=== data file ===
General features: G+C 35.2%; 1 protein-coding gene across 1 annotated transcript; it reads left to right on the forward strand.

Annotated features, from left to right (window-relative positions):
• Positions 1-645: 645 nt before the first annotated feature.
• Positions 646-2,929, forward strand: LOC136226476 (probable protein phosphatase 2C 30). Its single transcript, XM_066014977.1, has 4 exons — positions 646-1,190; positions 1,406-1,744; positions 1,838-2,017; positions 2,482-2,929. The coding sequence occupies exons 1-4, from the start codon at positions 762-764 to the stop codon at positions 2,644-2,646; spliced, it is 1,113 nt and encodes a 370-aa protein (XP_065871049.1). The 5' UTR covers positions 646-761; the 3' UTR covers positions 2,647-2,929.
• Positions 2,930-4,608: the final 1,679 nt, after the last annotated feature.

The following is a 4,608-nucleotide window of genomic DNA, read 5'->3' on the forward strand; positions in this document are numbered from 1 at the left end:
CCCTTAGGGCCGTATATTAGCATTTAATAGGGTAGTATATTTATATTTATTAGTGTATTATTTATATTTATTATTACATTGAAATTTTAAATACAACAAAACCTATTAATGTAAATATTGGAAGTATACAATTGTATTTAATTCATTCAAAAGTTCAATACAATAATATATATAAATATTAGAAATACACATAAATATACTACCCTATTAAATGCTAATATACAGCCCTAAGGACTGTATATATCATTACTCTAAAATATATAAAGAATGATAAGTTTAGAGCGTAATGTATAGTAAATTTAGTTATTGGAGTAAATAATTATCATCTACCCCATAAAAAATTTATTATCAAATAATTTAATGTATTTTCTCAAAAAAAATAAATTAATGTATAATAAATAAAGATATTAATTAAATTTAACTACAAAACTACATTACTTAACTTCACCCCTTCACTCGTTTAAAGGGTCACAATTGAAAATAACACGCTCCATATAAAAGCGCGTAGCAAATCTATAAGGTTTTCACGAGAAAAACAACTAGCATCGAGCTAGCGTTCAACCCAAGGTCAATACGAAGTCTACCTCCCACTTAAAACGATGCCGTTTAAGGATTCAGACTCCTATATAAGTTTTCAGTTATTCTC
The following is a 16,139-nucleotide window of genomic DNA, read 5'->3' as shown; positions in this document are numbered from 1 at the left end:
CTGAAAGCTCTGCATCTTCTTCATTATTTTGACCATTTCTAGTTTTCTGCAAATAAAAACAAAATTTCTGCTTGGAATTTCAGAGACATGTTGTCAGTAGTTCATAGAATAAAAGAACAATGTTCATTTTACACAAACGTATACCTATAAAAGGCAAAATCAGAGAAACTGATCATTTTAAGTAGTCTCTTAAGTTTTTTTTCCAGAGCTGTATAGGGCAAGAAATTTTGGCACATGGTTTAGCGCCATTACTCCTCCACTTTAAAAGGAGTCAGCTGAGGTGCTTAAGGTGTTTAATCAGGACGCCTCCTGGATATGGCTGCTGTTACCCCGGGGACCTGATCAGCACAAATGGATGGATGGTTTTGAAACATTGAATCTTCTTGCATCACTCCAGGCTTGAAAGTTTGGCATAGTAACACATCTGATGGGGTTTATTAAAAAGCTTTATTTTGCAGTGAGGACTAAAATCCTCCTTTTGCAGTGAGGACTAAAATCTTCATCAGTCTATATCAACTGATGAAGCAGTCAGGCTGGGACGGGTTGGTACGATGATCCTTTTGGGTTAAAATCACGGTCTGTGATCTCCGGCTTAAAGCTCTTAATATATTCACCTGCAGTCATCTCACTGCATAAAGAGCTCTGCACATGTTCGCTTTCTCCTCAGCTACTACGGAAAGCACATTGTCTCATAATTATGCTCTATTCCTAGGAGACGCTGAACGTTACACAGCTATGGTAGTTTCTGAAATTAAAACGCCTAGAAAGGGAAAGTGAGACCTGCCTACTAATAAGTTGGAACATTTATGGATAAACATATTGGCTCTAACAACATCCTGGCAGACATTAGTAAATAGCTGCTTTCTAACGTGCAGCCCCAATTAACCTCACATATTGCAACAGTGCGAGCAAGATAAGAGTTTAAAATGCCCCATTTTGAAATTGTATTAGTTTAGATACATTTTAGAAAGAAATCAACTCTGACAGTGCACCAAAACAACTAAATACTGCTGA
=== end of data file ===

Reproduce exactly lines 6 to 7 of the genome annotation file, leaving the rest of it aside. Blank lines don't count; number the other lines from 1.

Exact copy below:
The following is a 4,608-nucleotide window of genomic DNA, read 5'->3' on the forward strand; positions in this document are numbered from 1 at the left end:
CCCTTAGGGCCGTATATTAGCATTTAATAGGGTAGTATATTTATATTTATTAGTGTATTATTTATATTTATTATTACATTGAAATTTTAAATACAACAAAACCTATTAATGTAAATATTGGAAGTATACAATTGTATTTAATTCATTCAAAAGTTCAATACAATAATATATATAAATATTAGAAATACACATAAATATACTACCCTATTAAATGCTAATATACAGCCCTAAGGACTGTATATATCATTACTCTAAAATATATAAAGAATGATAAGTTTAGAGCGTAATGTATAGTAAATTTAGTTATTGGAGTAAATAATTATCATCTACCCCATAAAAAATTTATTATCAAATAATTTAATGTATTTTCTCAAAAAAAATAAATTAATGTATAATAAATAAAGATATTAATTAAATTTAACTACAAAACTACATTACTTAACTTCACCCCTTCACTCGTTTAAAGGGTCACAATTGAAAATAACACGCTCCATATAAAAGCGCGTAGCAAATCTATAAGGTTTTCACGAGAAAAACAACTAGCATCGAGCTAGCGTTCAACCCAAGGTCAATACGAAGTCTACCTCCCACTTAAAACGATGCCGTTTAAGGATTCAGACTCCTATATAAGTTTTCAGTTATTCTC